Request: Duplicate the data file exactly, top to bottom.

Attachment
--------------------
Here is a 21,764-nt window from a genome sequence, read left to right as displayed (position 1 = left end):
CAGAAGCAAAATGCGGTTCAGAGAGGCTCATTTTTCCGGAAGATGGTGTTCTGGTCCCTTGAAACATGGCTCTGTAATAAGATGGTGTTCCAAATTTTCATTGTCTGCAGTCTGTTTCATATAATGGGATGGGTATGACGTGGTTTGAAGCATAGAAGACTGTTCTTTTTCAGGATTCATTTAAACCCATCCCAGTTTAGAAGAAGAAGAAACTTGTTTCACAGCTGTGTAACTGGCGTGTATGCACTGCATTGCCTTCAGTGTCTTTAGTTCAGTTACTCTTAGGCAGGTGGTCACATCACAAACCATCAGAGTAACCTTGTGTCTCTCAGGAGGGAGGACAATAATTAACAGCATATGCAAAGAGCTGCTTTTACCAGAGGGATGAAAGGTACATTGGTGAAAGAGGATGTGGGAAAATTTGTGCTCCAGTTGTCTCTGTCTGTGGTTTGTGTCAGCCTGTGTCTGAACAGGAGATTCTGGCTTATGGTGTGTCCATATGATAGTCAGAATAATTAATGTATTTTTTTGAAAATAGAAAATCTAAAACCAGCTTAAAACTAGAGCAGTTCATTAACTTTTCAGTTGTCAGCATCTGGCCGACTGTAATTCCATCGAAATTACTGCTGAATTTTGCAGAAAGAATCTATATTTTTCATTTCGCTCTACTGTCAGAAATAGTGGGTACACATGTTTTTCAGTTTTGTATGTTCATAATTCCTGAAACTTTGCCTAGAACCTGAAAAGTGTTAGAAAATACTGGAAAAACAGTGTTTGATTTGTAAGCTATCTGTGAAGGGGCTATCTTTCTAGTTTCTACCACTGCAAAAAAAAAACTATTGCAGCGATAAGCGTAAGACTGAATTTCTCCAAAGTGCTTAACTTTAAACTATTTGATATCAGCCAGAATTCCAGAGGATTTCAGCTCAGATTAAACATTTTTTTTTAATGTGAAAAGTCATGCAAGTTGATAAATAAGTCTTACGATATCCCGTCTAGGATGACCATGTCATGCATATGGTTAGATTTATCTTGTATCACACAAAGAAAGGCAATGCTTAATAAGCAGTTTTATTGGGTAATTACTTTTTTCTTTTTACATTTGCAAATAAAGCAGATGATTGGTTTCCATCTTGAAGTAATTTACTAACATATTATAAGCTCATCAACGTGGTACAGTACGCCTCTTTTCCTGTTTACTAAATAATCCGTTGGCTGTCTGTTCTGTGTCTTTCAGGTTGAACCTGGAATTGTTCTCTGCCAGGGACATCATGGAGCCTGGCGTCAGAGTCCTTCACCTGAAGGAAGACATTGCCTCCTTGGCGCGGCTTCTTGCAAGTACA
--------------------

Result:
Here is a 21,764-nt window from a genome sequence, read left to right as displayed (position 1 = left end):
CAGAAGCAAAATGCGGTTCAGAGAGGCTCATTTTTCCGGAAGATGGTGTTCTGGTCCCTTGAAACATGGCTCTGTAATAAGATGGTGTTCCAAATTTTCATTGTCTGCAGTCTGTTTCATATAATGGGATGGGTATGACGTGGTTTGAAGCATAGAAGACTGTTCTTTTTCAGGATTCATTTAAACCCATCCCAGTTTAGAAGAAGAAGAAACTTGTTTCACAGCTGTGTAACTGGCGTGTATGCACTGCATTGCCTTCAGTGTCTTTAGTTCAGTTACTCTTAGGCAGGTGGTCACATCACAAACCATCAGAGTAACCTTGTGTCTCTCAGGAGGGAGGACAATAATTAACAGCATATGCAAAGAGCTGCTTTTACCAGAGGGATGAAAGGTACATTGGTGAAAGAGGATGTGGGAAAATTTGTGCTCCAGTTGTCTCTGTCTGTGGTTTGTGTCAGCCTGTGTCTGAACAGGAGATTCTGGCTTATGGTGTGTCCATATGATAGTCAGAATAATTAATGTATTTTTTTGAAAATAGAAAATCTAAAACCAGCTTAAAACTAGAGCAGTTCATTAACTTTTCAGTTGTCAGCATCTGGCCGACTGTAATTCCATCGAAATTACTGCTGAATTTTGCAGAAAGAATCTATATTTTTCATTTCGCTCTACTGTCAGAAATAGTGGGTACACATGTTTTTCAGTTTTGTATGTTCATAATTCCTGAAACTTTGCCTAGAACCTGAAAAGTGTTAGAAAATACTGGAAAAACAGTGTTTGATTTGTAAGCTATCTGTGAAGGGGCTATCTTTCTAGTTTCTACCACTGCAAAAAAAAAACTATTGCAGCGATAAGCGTAAGACTGAATTTCTCCAAAGTGCTTAACTTTAAACTATTTGATATCAGCCAGAATTCCAGAGGATTTCAGCTCAGATTAAACATTTTTTTTTAATGTGAAAAGTCATGCAAGTTGATAAATAAGTCTTACGATATCCCGTCTAGGATGACCATGTCATGCATATGGTTAGATTTATCTTGTATCACACAAAGAAAGGCAATGCTTAATAAGCAGTTTTATTGGGTAATTACTTTTTTCTTTTTACATTTGCAAATAAAGCAGATGATTGGTTTCCATCTTGAAGTAATTTACTAACATATTATAAGCTCATCAACGTGGTACAGTACGCCTCTTTTCCTGTTTACTAAATAATCCGTTGGCTGTCTGTTCTGTGTCTTTCAGGTTGAACCTGGAATTGTTCTCTGCCAGGGACATCATGGAGCCTGGCGTCAGAGTCCTTCACCTGAAGGAAGACATTGCCTCCTTGGCGCGGCTTCTTGCAAGTACA